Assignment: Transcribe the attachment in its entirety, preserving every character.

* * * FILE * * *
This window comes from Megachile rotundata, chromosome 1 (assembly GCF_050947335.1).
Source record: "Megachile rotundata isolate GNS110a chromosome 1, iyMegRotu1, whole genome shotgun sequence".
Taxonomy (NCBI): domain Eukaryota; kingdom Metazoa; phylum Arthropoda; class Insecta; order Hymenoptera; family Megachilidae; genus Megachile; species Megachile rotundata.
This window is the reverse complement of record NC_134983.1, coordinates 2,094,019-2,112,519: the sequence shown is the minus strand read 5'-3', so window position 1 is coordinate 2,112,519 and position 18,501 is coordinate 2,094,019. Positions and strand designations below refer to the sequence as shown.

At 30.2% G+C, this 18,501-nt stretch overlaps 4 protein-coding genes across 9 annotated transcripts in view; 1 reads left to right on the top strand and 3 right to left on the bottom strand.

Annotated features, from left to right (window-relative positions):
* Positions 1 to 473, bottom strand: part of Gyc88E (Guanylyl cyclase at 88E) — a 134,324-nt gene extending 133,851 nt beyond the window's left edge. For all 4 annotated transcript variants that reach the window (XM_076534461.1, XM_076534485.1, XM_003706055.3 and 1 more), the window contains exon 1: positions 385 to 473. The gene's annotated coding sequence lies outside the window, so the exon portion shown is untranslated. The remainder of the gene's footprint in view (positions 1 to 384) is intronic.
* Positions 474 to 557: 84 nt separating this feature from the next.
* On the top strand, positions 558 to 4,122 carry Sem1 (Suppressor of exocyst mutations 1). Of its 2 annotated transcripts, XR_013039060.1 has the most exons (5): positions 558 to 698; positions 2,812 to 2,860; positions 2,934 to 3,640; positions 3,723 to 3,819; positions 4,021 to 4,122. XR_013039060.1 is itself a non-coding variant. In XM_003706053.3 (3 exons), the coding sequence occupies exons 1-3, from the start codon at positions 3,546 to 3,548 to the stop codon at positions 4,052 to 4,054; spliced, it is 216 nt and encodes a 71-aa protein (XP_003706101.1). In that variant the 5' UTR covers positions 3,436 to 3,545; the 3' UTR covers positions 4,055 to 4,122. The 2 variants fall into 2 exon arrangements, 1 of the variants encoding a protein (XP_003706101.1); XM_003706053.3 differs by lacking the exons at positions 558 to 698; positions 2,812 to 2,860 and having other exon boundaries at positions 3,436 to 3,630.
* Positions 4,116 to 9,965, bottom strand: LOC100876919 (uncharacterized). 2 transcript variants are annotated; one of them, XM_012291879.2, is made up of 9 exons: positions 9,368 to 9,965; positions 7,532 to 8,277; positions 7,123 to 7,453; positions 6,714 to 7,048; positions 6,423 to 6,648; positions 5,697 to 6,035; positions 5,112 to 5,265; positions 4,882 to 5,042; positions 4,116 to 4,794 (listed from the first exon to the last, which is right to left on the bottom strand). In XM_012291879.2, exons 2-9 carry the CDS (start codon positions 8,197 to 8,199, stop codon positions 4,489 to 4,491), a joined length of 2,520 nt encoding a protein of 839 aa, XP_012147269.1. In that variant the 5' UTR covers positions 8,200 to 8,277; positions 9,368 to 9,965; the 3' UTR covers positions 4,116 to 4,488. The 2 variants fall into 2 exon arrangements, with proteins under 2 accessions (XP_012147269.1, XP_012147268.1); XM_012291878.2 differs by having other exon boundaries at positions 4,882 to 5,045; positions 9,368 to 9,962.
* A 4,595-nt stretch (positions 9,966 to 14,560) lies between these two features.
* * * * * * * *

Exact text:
This window comes from Megachile rotundata, chromosome 1 (assembly GCF_050947335.1).
Source record: "Megachile rotundata isolate GNS110a chromosome 1, iyMegRotu1, whole genome shotgun sequence".
Taxonomy (NCBI): domain Eukaryota; kingdom Metazoa; phylum Arthropoda; class Insecta; order Hymenoptera; family Megachilidae; genus Megachile; species Megachile rotundata.
This window is the reverse complement of record NC_134983.1, coordinates 2,094,019-2,112,519: the sequence shown is the minus strand read 5'-3', so window position 1 is coordinate 2,112,519 and position 18,501 is coordinate 2,094,019. Positions and strand designations below refer to the sequence as shown.

At 30.2% G+C, this 18,501-nt stretch overlaps 4 protein-coding genes across 9 annotated transcripts in view; 1 reads left to right on the top strand and 3 right to left on the bottom strand.

Annotated features, from left to right (window-relative positions):
* Positions 1 to 473, bottom strand: part of Gyc88E (Guanylyl cyclase at 88E) — a 134,324-nt gene extending 133,851 nt beyond the window's left edge. For all 4 annotated transcript variants that reach the window (XM_076534461.1, XM_076534485.1, XM_003706055.3 and 1 more), the window contains exon 1: positions 385 to 473. The gene's annotated coding sequence lies outside the window, so the exon portion shown is untranslated. The remainder of the gene's footprint in view (positions 1 to 384) is intronic.
* Positions 474 to 557: 84 nt separating this feature from the next.
* On the top strand, positions 558 to 4,122 carry Sem1 (Suppressor of exocyst mutations 1). Of its 2 annotated transcripts, XR_013039060.1 has the most exons (5): positions 558 to 698; positions 2,812 to 2,860; positions 2,934 to 3,640; positions 3,723 to 3,819; positions 4,021 to 4,122. XR_013039060.1 is itself a non-coding variant. In XM_003706053.3 (3 exons), the coding sequence occupies exons 1-3, from the start codon at positions 3,546 to 3,548 to the stop codon at positions 4,052 to 4,054; spliced, it is 216 nt and encodes a 71-aa protein (XP_003706101.1). In that variant the 5' UTR covers positions 3,436 to 3,545; the 3' UTR covers positions 4,055 to 4,122. The 2 variants fall into 2 exon arrangements, 1 of the variants encoding a protein (XP_003706101.1); XM_003706053.3 differs by lacking the exons at positions 558 to 698; positions 2,812 to 2,860 and having other exon boundaries at positions 3,436 to 3,630.
* Positions 4,116 to 9,965, bottom strand: LOC100876919 (uncharacterized). 2 transcript variants are annotated; one of them, XM_012291879.2, is made up of 9 exons: positions 9,368 to 9,965; positions 7,532 to 8,277; positions 7,123 to 7,453; positions 6,714 to 7,048; positions 6,423 to 6,648; positions 5,697 to 6,035; positions 5,112 to 5,265; positions 4,882 to 5,042; positions 4,116 to 4,794 (listed from the first exon to the last, which is right to left on the bottom strand). In XM_012291879.2, exons 2-9 carry the CDS (start codon positions 8,197 to 8,199, stop codon positions 4,489 to 4,491), a joined length of 2,520 nt encoding a protein of 839 aa, XP_012147269.1. In that variant the 5' UTR covers positions 8,200 to 8,277; positions 9,368 to 9,965; the 3' UTR covers positions 4,116 to 4,488. The 2 variants fall into 2 exon arrangements, with proteins under 2 accessions (XP_012147269.1, XP_012147268.1); XM_012291878.2 differs by having other exon boundaries at positions 4,882 to 5,045; positions 9,368 to 9,962.
* A 4,595-nt stretch (positions 9,966 to 14,560) lies between these two features.